The Wrap: August

I know I haven’t been as consistent as of late but there’s good news. The entire month of September is in a queue right now! That means every week in September, whether I remember or not, new content will be posted. Huzzah!

My Post (2)
Copyright  © Bryce Van Vleet

Also, part of the reason I’ve been delayed is because I wrote a book! You can pick it up in ebook or paperback here. (And 25% of the profits go to sexual violence survivors, so it’s a win-win!)

Anyway, now that all that business is out of the way… enter below for horror, systemic racism, and war (oh my!), as well as some pre-fall and Labor Day book and TV suggestions.

August Book Reviews

Warlight by Michael Ondaatje*

1 Sentence Synopsis: A pair of siblings find themselves abandoned by their parents in post-war Europe, under the care of a possible criminal who reveals their parents might not be who they seem.

Review: Warlight is like dreaming – ethereal, captivating, and mystical, but, when you wake up, you’re not sure you can remember a thing. It’s a very forgettable book on this side of things, but a pleasurable experience during. I’m not sure I would recommend this for your everyday reading life, but for a mountain or beach getaway, it might be just the thing.

(BN) (Amazon) (IndieBound)


The Troop by Nick Cutter

1 Sentence Synopsis: A scouting troop on a weekend camping trip get caught up in a military blockade and a scientific experiment gone terribly wrong.

Review: The Troop is a horror story reminiscent of Lord of the Flies but placed in a world where the adults are all too aware of the horrors the boys are engaging in, and simply unwilling to place themselves in the center of it. As the pages turn, and the gore and guts unsettle your stomach, the true monster is revealed as something far more horrible than we imagined. I was reading this until the early morning.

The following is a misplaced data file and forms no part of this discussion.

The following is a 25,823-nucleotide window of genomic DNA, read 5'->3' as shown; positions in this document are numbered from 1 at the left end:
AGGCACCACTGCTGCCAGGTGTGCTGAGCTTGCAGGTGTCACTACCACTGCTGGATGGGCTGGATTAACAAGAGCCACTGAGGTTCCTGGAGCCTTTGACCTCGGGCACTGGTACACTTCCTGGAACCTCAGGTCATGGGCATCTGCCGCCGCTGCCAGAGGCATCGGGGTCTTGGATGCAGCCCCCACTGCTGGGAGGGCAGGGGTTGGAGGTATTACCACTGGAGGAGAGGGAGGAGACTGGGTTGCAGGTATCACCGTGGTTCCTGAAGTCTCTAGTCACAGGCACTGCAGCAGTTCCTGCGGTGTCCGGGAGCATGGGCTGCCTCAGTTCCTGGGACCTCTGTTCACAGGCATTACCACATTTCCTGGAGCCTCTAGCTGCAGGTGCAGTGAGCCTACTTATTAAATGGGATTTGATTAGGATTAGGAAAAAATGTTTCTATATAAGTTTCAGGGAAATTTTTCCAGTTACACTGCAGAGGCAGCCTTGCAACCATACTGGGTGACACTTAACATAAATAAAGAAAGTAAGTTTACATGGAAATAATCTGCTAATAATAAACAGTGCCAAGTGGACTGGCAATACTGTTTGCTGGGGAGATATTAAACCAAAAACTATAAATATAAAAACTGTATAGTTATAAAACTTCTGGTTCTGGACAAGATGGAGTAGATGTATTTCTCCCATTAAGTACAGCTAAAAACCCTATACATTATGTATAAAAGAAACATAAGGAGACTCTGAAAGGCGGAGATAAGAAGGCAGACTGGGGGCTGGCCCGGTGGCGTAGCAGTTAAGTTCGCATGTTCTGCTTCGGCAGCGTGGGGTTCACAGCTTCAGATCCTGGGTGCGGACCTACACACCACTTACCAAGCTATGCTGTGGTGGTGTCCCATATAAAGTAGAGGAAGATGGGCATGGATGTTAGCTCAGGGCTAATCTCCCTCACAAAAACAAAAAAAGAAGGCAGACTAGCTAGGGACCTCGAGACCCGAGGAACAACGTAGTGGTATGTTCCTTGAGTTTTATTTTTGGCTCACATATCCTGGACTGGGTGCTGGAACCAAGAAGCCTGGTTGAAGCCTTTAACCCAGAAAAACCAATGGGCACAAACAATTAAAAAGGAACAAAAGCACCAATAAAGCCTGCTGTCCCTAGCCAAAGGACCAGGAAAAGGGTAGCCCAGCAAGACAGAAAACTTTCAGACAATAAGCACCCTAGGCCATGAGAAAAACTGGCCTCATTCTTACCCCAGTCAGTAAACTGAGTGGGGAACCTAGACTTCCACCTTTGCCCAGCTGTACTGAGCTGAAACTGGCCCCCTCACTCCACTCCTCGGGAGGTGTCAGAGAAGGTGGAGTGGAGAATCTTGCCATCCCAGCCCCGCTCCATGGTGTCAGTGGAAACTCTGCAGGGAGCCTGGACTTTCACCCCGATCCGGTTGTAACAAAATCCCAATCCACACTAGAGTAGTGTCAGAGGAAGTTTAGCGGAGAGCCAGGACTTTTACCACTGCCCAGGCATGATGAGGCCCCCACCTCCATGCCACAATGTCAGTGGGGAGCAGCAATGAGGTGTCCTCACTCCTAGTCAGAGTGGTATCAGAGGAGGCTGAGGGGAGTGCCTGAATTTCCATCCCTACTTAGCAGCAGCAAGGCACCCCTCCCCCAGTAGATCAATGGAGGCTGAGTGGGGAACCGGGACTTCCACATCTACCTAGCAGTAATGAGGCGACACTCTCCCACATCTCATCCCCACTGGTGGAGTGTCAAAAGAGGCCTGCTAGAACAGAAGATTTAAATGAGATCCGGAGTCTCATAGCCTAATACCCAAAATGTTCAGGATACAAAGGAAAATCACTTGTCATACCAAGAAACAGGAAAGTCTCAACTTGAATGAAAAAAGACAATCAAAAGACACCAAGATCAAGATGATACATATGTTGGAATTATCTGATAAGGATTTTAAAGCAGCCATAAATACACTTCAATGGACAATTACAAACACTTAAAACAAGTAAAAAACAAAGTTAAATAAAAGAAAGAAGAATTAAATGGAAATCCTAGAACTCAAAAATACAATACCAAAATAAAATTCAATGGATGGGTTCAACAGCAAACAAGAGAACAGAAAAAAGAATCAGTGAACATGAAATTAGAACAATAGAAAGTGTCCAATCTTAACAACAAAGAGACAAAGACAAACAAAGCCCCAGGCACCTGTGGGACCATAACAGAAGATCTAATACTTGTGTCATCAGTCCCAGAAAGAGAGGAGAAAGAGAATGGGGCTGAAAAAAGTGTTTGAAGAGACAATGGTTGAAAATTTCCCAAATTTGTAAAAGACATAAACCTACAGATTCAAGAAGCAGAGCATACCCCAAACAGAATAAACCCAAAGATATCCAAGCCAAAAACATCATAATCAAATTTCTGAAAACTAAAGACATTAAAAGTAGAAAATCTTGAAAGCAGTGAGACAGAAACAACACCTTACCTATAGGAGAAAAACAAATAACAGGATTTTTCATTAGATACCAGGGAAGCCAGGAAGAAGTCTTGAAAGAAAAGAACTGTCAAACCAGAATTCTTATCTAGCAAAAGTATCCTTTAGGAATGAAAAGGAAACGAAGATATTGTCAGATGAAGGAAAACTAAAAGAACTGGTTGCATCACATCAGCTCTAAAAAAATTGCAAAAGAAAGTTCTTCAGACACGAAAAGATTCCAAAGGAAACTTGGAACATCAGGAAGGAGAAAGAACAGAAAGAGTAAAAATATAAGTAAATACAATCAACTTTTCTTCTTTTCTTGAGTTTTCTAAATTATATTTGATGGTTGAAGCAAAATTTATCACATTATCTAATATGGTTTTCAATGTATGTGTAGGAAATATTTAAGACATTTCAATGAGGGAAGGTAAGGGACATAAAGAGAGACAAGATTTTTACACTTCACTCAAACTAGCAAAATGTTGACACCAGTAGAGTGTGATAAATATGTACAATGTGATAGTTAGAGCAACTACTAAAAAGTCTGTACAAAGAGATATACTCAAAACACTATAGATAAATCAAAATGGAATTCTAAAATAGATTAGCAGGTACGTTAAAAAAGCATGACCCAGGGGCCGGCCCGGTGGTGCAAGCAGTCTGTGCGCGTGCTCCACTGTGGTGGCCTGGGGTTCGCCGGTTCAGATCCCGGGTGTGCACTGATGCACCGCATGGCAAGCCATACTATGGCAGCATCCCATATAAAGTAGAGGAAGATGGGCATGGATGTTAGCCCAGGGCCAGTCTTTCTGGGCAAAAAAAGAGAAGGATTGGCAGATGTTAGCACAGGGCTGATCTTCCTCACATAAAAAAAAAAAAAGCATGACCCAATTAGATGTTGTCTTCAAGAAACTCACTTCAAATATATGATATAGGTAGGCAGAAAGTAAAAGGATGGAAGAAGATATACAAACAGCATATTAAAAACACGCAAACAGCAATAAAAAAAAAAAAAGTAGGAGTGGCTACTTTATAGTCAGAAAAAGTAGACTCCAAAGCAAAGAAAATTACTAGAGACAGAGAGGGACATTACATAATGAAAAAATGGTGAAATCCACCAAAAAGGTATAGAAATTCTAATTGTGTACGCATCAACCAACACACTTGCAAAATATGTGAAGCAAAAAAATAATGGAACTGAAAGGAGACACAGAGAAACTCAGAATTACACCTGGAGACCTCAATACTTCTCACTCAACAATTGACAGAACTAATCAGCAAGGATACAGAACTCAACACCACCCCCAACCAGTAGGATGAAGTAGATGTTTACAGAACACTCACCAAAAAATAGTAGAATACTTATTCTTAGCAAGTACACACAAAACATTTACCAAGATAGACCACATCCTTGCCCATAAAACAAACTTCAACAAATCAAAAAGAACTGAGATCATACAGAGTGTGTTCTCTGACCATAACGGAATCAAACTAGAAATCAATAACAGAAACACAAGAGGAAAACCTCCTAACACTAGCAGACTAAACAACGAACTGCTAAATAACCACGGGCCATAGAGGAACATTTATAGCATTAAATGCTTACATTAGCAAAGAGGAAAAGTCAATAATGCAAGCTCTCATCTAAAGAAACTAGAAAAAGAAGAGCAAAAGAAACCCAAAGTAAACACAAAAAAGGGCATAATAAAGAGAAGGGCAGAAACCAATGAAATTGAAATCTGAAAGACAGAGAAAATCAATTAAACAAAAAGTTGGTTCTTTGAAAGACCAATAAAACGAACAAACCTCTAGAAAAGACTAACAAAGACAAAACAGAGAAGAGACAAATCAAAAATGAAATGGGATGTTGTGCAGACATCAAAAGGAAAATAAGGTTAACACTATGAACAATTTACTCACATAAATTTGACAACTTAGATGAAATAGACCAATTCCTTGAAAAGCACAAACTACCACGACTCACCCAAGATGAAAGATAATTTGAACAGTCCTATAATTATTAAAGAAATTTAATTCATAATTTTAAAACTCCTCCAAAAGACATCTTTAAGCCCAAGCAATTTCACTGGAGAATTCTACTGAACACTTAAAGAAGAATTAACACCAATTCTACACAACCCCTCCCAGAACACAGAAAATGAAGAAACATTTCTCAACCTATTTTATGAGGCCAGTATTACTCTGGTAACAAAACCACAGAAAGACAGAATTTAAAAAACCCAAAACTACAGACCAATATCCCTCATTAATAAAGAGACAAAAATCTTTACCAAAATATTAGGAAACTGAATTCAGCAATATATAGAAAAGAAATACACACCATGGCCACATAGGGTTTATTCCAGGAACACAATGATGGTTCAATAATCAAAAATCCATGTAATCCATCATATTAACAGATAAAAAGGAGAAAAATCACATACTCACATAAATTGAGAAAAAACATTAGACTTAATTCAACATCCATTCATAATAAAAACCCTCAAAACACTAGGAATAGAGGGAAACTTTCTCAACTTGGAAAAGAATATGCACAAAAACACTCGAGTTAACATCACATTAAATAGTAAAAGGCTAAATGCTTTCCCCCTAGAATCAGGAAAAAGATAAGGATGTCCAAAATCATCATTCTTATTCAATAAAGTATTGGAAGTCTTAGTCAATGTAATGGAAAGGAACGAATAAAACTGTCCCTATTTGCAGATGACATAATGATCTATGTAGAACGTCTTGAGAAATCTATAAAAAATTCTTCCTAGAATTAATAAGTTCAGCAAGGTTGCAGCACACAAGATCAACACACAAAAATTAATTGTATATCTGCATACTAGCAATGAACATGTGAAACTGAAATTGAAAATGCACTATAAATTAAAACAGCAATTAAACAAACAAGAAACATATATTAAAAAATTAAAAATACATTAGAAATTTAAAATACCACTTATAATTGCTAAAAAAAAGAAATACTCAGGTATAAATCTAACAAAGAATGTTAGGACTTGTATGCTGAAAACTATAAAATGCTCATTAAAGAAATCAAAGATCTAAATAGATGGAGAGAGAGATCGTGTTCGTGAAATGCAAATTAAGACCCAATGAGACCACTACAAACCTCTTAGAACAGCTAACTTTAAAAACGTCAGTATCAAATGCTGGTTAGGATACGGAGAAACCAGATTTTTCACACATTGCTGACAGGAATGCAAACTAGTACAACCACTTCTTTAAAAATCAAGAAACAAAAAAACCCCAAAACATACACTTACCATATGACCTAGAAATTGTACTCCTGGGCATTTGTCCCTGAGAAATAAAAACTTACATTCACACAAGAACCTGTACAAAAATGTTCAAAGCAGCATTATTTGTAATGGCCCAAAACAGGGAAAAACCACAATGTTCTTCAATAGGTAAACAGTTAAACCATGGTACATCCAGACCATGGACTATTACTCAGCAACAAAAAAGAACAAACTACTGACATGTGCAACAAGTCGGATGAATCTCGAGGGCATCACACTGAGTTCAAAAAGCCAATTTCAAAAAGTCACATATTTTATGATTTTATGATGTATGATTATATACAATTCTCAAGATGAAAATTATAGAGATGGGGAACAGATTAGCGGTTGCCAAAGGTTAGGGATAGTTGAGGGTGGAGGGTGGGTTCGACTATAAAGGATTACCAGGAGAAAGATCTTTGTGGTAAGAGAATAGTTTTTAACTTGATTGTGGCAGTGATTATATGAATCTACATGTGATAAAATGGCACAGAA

(BN) (Amazon) (IndieBound)


The New Jim Crow: Mass Incarceration in the Age of Colorblindness by Michelle Alexander

1 Sentence Synopsis: Legal professor Michelle Alexander explores mass incarceration in a society that thinks the solution to racism is not talking about race.

Review: A true gut-punch, Alexander explores complex academia into manageable examples and wake-up calls for the public. You won’t need a Ph.D. to understand this, but you will need your senator’s phone number handy. At times just a bit repetitive, but never dull, Alexander’s classic is not one to miss.

(BN) (Amazon) (IndieBound)


Looking Ahead: September

What To Read:

Letters to a Young Farmer edited by Martha Hodgkins  – If fall means harvest to you, check out this inspiring collection directed to the people who keep America fed.

The Simplicity of Cider by Amy E. Reichert – If it feels like summer still, but the trees are starting to change, pick up this escapist fiction (that’s genuinely good) about a down-on-her luck orchid owner and a handsome (if annoying) new field hand.

And Every Morning the Way Home Gets Longer and Longer by Fredrik Backman – Whether you’re working Labor Day or not, read this short novella that will hit you in all the feels, while making you feel like you accomplished something by finishing it in a day.

 What To Watch:

Castle Rock (Hulu) – Taking place in the Stephen King multiverse, this series will give you all the Halloween feels while you’re waiting for the official start of Spooky Season next month. New episodes Wednesdays 

America to Me (STARZ) – Exploring race, culture, and education through the eyes of a Chicago public school. New episodes Sundays. 

Disenchantment (Netflix) – I’m embarrassed to admit it but this is my new guilty pleasure. Come join the insane kingdom of Dreamland and see how the princess, her elf, and a demon, join forces for…. well, you’ll see. Season 1 streaming now. 

* provided by publisher via a goodreads giveaway.

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